Elon Musk: All Boring Company Tunnels and Hyperloop to Service Pedestrians and Cyclists First, Cars Later
First priority goes to those who can’t afford to buy a carby Kirby Garlitos, on
Elon Musk is recalibrating his plans for the tunnels his company, The Boring Company, will dig to service the Hyperloop transit system. According to Musk, his tunnel-digging company will prioritize pedestrians and cyclists over cars. There’s still a plan to service and transport cars, but that plan has taken a back seat a new plan that will service those who can’t afford a car first.
As expected, Elon Musk revealed his intentions in a series of tweets, saying that the change from giving cars to pedestrians priority was made out of courtesy and fairness. “If someone can’t afford a car, they should go first,” he added. Musk’s tweets were posted as he came under fire for supposedly prioritizing personal cars with the project. Turns out, public transit will take priority over private transportation once the Loop and Hyperloop projects (literally) get off the ground.
All other parts of his plan remain the same, though. The Boring Company is still pushing forward in creating tunnels under converted cities through which pedestrians and cars can be transported on electric-powered, high-speed sleds. We saw a preview of this last year when Musk showed a Model S driving into a platform at road level at which point the platform lowered into a tunnel and became a high-speed sled. The sled then merged automatically into a high-speed tunnel where speeds of 124 mph are reportedly possible.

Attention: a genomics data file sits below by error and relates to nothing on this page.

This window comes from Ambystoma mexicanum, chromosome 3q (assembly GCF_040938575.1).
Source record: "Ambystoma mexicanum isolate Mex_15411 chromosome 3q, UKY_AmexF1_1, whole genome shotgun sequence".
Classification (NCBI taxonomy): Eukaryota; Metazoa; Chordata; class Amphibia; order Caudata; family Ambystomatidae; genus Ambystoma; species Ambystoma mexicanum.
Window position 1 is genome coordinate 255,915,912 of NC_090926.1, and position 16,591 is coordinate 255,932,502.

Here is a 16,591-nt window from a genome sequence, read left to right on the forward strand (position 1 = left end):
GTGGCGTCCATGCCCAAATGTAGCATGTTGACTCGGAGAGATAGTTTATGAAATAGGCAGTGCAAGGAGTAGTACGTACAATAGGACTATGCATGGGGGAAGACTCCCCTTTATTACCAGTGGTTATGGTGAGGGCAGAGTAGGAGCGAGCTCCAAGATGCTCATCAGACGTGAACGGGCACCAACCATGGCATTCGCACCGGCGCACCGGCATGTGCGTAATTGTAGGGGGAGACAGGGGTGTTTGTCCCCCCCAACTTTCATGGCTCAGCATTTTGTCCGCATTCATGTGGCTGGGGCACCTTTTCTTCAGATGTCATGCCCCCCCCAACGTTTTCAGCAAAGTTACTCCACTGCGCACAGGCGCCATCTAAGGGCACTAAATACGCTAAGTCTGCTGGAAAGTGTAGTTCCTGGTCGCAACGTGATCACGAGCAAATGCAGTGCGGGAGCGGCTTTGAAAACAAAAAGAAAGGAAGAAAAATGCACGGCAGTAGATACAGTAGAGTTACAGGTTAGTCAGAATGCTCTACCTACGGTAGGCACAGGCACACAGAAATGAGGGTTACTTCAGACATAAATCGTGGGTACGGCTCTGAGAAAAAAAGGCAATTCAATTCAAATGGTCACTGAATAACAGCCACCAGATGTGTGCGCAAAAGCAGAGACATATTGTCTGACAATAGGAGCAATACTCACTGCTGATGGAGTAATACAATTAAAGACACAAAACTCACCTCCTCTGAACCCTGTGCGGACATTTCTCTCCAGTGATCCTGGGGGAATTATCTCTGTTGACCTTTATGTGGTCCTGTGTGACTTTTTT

The sled then merged automatically into a high-speed tunnel where speeds of 124 mph are reportedly possible.
This new direction is similar to the one Musk showed last year. For those who don’t have cars that can be transported by these sleds, they can take an SUV-sized shuttle that will be set up at small stations about the size of a single parking lot on the ground. Commuters can hop on board these shuttles, which would then be lowered into a tunnel below-ground and drive along the same high-speed tunnel that we saw in the Model S video preview. If this re-calibrated plan succeeds, Musk noted that thousands of stations could be built on the ground to follow the layout of The Boring Company’s tunnels.
The idea once again sounds great. At the very least, it has the potential to be a game-changing solution to the current ills plaguing public transportation these days. But none of Musk’s plans will come to fruition if he doesn’t get the necessary permits from local governments to start digging tunnels under their cities.
At the moment, The Boring Company has received a few approvals to do that, most recently in Washington D.C. As difficult and as potentially costly as Musk’s plans are, there has been a good amount of support from local governments across the U.S. Now it’s on The Boring Company to prove to everyone that it knows what it’s doing.
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